03/29/2013 4:48PM

Letters to the Editor March 31


Longer races, synthetic tracks would benefit horses

Studies have shown that motorists wearing seat belts are much more likely to survive a crash, as are motorcyclists wearing helmets. Nutrition analysts have gone on record as stating that a diet consisting of fruits and high fiber is more likely to prolong a life than one chock-full of saturated fats. Yet, there are still people who will pull up to the drive-through at McDonald's with their seat belts off and order a Big Mac and fries. Why? Because it's their choice. ­Thoroughbreds don't have the choice to ­decide what's best for them. They are bred by us and inherently depend on us for every minute aspect of their lives (at least while they're racing).

So why is it, that when we're given such concrete data as that presented to us by The Jockey Club that horses are twice as likely to break down on a dirt track, than a synthetic track ("Synthetic is still safer," March 10), are the best interests of the racehorse not immediately put in the forefront? When synthetic surfaces were originally introduced, trainers complained of "back-end injuries." That stood to reason, as horses weren't used to the surface, and it took a while to become acclimated to it. That time has now passed, as the new complaint is "synthetic is ill-suited for speed" or "it's difficult to handicap." When did we take the "horse" out of "horse racing?"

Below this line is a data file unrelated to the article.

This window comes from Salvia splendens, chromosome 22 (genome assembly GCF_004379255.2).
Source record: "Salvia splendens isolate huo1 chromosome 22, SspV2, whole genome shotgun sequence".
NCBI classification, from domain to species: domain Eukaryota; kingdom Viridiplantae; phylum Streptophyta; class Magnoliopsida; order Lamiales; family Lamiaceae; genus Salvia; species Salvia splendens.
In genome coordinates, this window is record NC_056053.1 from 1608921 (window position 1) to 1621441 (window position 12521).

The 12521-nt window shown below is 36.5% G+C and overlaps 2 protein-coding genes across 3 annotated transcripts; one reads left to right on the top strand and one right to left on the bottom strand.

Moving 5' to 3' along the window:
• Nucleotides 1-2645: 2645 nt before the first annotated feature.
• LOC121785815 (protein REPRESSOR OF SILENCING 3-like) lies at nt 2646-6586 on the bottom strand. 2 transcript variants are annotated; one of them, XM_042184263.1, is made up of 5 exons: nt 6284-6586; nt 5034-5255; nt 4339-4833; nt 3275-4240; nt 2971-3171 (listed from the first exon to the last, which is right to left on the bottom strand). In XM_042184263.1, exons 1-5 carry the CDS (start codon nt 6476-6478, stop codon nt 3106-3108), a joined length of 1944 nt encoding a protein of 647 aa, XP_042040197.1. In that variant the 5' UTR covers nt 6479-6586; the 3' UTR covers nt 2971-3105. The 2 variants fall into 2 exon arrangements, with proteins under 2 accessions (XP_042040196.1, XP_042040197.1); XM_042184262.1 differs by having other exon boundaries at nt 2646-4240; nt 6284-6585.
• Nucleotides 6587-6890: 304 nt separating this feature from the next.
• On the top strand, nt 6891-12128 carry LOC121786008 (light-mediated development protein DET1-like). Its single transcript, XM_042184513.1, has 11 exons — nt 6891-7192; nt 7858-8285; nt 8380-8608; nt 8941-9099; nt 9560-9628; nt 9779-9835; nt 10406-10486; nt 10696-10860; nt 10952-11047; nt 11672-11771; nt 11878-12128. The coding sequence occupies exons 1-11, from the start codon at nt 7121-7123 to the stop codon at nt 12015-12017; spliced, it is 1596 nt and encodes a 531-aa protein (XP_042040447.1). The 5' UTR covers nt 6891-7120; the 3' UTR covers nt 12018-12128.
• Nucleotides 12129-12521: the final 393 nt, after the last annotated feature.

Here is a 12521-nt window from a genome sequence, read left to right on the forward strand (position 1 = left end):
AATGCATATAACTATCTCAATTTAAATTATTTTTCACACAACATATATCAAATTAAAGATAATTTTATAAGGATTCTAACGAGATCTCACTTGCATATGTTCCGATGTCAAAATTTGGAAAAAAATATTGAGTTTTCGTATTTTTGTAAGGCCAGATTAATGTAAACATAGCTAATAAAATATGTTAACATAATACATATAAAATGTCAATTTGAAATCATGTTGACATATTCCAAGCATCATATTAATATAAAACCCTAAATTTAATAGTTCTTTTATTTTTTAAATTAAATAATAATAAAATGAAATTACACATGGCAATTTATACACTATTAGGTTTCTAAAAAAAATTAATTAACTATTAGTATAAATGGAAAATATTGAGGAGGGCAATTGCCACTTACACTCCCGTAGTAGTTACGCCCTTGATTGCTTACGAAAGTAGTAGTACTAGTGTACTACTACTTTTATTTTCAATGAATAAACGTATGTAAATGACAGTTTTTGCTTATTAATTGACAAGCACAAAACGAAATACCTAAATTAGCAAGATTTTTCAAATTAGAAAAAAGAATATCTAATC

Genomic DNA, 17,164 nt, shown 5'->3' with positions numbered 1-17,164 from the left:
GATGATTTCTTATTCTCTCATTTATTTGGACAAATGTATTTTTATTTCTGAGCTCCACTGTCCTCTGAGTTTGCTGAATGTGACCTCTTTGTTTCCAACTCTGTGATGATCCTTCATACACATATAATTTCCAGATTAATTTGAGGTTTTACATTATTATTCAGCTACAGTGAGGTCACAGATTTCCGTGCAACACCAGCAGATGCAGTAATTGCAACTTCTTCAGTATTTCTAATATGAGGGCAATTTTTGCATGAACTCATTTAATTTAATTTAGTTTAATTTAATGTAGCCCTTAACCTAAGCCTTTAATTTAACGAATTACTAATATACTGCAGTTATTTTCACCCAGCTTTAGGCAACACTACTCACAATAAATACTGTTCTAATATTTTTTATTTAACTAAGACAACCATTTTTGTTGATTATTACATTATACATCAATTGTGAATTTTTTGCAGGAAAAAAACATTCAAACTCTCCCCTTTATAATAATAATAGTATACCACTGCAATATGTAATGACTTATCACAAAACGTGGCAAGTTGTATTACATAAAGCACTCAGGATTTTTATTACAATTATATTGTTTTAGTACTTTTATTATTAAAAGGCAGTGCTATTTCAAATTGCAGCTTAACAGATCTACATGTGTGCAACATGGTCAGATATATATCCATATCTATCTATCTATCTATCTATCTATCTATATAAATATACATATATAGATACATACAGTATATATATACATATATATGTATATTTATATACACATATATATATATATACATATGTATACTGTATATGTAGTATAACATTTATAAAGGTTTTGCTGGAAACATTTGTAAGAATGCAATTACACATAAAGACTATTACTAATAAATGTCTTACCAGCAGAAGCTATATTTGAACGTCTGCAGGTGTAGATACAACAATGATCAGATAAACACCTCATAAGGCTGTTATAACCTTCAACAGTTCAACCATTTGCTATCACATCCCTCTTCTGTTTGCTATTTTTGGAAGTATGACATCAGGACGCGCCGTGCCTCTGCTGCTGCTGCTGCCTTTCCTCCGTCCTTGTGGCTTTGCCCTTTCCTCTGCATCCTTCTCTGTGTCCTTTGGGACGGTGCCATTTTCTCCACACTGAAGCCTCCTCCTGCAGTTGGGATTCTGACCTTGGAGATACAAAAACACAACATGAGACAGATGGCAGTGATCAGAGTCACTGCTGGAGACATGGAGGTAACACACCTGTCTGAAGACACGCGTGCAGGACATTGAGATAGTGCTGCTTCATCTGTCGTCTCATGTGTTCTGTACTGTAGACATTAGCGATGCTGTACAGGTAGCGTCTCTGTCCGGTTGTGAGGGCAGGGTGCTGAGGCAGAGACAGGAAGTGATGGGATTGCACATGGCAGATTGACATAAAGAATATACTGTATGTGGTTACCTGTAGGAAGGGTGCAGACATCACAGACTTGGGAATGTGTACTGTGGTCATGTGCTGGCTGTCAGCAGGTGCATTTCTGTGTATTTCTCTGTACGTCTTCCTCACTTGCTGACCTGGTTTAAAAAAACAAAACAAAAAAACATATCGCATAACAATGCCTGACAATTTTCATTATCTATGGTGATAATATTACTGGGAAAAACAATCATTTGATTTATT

Furthermore, the study reveals that races shorter than six furlongs comprise 24 percent of the racing in America, yet these races produce fatalities at a rate 30 percent higher than longer-distance races. Once again, this statistic is not a surprise, given that sprinters run at a higher rate of speed and would understandably be more susceptible to injuries than those traveling at a more leisurely pace in longer races, but still, a question needs to be answered: Why, given this intrinsic data, do we continue to run such a glut of sprint races? And if there must be sprint races, why aren't we running them over the substantially safer synthetic surface, instead of over the dirt? Such a switch could have saved the lives of dozens of racehorses last year.

Kevin Cox - Oceanside, N.Y.

Jones has the stuff of Hall material

I have reviewed many pages of racing statistics concerning trainer Gary F. Jones, and the only conclusion one can draw is that it would be an absolute injustice if he is not elected to the Racing Hall of Fame this year.

Jones had nearly 7,900 starters, with 18 percent winners, earning more than $52 million. (This when a dollar was a dollar!)

Jones had 610 graded stakes starters: 17 percent winners, 18 percent place, and 14 percent show.

We could go on and on. The remarkable part of this was his specialties of lay-up horses he made winners and good horses he made champions. He developed Turkoman, Fali Time, Kostrama, Best Pal, and Radar Ahead (who bested Affirmed twice), to name a few.

Over the past 20 years, I have spoken to many jockeys and trainers, and they are unanimous in considering Jones the consummate horseman. Voters should let his body of work speak for itself and finally elect Gary Jones to racing's Hall of Fame.

Duke Freyermuth - Monrovia, Calif.